Diamonds aren't as rare as you might think, scientists say

Before you go, we thought you'd like these...
Before you go close icon
Why the Diamond Industry Hasn't Lost Its Sparkle


Diamonds are a girl's best friend — but they aren't as rare as you might think, according to a new study from Johns Hopkins University.

"Diamond formation in the deep Earth, the very deep Earth, may be a more common process than we thought," Johns Hopkins geochemist Dimitri A. Sverjensky, said in a news release.
But don't expect sales at Zales just yet.
The report, published today in Nature Communications, adds that the diamonds being formed are so deep into the Earth that they're virtually inaccessible.
These diamonds "are not necessarily the stuff of engagement rings," either, the report adds. In fact, most are microscopic, measuring just a few microns in diameter.

SEE MORE:Who cares about diamonds? This man proposed with a ring made from his wisdom tooth

The discovery, however, refutes common beliefs about how diamonds form from rock.
Until now, scientists believed that diamonds are formed through a "redox" reaction involving the movement of fluid by the oxidation of methane or the chemical reduction of carbon dioxide. Oxidation results in a gain of electrons.

The recent research proved that water, as it becomes more acidic, could produce diamonds while moving from one type of rock to another.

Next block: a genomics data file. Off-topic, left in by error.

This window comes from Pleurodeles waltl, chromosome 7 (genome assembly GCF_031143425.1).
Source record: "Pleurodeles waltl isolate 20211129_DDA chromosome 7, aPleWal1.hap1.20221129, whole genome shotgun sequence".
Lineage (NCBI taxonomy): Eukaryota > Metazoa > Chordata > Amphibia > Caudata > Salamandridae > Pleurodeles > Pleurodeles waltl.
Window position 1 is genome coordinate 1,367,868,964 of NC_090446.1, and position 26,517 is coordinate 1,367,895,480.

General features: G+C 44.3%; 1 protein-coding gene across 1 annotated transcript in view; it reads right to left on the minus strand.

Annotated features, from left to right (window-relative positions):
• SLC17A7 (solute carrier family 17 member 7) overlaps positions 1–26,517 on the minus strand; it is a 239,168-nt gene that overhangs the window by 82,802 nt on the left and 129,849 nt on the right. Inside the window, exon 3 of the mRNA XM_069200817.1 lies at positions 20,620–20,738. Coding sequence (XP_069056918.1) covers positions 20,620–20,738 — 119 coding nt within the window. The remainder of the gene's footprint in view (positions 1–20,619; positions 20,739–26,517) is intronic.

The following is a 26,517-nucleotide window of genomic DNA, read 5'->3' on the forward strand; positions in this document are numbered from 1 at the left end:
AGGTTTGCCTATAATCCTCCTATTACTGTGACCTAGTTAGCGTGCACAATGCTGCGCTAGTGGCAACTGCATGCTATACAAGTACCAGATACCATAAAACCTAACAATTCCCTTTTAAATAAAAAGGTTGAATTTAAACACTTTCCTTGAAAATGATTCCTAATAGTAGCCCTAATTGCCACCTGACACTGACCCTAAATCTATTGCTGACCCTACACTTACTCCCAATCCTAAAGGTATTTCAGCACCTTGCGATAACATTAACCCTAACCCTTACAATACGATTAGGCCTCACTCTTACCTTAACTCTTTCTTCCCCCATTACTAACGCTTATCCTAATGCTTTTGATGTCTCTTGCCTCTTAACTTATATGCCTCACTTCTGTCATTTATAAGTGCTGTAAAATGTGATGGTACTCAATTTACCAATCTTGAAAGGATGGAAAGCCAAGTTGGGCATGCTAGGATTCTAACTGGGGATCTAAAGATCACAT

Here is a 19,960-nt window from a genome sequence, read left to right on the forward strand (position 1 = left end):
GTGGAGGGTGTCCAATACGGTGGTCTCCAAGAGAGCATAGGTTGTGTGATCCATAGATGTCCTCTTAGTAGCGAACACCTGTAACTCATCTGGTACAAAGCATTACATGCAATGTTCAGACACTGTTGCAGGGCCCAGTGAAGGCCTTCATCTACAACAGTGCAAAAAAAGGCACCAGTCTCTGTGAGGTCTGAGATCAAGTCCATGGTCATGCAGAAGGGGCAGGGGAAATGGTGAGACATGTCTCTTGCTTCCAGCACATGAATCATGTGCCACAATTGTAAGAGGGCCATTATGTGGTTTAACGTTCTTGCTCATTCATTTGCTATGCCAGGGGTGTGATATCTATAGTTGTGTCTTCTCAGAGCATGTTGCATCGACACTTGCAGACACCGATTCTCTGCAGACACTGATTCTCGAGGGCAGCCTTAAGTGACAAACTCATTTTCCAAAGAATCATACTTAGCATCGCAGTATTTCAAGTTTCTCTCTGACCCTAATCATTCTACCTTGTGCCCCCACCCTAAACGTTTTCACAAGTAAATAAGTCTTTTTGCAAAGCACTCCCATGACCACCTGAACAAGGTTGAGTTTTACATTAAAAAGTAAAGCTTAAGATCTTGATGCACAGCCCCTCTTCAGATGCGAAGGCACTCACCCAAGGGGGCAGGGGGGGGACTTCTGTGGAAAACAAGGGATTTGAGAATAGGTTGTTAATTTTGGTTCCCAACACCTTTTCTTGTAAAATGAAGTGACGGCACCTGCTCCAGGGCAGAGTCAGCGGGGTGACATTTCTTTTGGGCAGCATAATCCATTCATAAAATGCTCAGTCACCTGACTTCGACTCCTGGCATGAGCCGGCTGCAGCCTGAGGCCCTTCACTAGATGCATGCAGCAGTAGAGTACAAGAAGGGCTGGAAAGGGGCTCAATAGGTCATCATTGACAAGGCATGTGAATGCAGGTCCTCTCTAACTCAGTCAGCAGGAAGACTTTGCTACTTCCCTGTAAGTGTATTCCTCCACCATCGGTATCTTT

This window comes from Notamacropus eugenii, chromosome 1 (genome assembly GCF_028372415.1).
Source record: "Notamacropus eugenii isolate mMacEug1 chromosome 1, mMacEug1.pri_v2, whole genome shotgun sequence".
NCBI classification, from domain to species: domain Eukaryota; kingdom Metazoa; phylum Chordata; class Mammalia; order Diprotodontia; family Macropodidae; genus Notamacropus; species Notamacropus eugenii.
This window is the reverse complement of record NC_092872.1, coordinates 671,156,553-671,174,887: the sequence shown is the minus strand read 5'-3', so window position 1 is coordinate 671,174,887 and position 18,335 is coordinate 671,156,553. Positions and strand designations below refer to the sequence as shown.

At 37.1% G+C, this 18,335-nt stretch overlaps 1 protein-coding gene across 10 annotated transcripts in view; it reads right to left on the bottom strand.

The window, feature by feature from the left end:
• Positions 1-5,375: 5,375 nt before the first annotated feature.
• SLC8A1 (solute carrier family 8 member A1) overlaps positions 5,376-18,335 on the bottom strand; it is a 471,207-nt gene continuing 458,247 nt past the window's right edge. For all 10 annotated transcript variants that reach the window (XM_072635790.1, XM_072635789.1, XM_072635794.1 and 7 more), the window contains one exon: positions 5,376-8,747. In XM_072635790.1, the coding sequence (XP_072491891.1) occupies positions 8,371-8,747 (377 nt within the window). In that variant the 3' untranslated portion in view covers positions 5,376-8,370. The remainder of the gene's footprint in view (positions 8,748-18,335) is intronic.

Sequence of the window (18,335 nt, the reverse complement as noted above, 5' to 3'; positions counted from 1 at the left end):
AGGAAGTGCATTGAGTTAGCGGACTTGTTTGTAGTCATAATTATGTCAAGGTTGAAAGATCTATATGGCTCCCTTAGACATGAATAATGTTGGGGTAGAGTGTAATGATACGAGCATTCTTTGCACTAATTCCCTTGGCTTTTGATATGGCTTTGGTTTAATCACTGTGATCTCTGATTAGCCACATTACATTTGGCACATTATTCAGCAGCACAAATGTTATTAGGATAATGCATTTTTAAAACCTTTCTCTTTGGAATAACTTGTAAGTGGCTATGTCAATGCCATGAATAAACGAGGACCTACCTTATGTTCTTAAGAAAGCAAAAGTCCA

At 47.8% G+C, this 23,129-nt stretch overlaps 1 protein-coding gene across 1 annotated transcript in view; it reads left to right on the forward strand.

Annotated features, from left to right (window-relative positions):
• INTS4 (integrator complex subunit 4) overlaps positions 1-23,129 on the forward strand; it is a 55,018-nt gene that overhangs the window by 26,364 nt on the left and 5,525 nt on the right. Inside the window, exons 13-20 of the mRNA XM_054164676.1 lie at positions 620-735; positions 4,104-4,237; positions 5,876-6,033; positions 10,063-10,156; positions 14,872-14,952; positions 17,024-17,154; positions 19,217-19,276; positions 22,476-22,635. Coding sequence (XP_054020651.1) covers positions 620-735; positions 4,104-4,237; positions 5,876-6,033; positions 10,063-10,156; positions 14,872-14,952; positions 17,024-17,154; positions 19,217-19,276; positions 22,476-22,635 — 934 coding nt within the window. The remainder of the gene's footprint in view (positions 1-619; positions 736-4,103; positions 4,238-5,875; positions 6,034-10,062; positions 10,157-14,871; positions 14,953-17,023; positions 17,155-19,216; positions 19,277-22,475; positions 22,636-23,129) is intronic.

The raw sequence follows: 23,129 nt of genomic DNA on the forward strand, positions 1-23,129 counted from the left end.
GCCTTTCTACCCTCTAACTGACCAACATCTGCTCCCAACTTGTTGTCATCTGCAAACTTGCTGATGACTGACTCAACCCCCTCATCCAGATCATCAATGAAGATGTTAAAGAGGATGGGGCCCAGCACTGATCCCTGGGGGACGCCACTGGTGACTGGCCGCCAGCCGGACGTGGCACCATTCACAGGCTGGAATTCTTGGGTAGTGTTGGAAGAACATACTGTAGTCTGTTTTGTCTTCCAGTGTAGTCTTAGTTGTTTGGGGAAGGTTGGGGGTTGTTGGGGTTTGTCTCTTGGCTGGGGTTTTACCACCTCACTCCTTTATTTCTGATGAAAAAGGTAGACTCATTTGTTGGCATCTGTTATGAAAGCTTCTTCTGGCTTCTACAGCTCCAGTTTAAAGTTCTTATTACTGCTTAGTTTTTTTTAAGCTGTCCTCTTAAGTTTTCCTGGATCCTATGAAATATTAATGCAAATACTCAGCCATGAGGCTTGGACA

"The more people look, the more they're finding diamonds in different rock types now," Sverjensky added. "I think everybody would agree there's more and more environments of diamond formation being discovered."

See photos of a diamond deposit in Arkansas:

7 PHOTOS
Crater of diamonds state park
See Gallery
Diamonds aren't as rare as you might think, scientists say
Brian, left, and Amber Green, right, of Ward, Arkansas, visits the Crater of Diamonds State Park with their 4-year-old daughter, Alexia. (Photo by Allen Holder/Kansas City Star/MCT via Getty Images)
Lucky fortune diamond hunters can find diamonds on or just below the surface at Crater of Diamonds State Park in Southwest Arkansas. (Photo by Allen Holder/Kansas City Star/MCT via Getty Images)
Crater of Diamonds State Park near Murfreesboro, Arkansas. (Photo by Michael Snell / Alamy)
Crater of Diamonds State Park near Murfreesboro, Arkansas. (Photo by Michael Snell / Alamy)
Crater of Diamonds State Park near Murfreesboro, Arkansas. (Photo by Michael Snell / Alamy)
A handful of real diamonds found at Crater of Diamonds State Park in southern Arkansas. (Photo by Michael Snell / Alamy)
HIDE CAPTION
SHOW CAPTION
of
SEE ALL
BACK TO SLIDE


More from US News:
Why do some people take stupid risks with money?
8 smart ways to invest in metal stocks
Higher education costs vary state to state

Read Full Story

Want more news like this?

Sign up for Finance Report by AOL and get everything from business news to personal finance tips delivered directly to your inbox daily!

Subscribe to our other newsletters

Emails may offer personalized content or ads. Learn more. You may unsubscribe any time.

From Our Partners

Rescuer Sees Bumps All Over This Dog's Skin - Then X-Rays Reveal The Tragic Story Rescuer Sees Bumps All Over This Dog's Skin - Then X-Rays Reveal The Tragic Story
Man Suspects His Wife Is Cheating On Him - Then His Daughter Reveals What's Really Going Man Suspects His Wife Is Cheating On Him - Then His Daughter Reveals What's Really Going
Don't Get Too Close To a Newborn Giraffe Unless You Want to Get Kicked in the Nuts Don't Get Too Close To a Newborn Giraffe Unless You Want to Get Kicked in the Nuts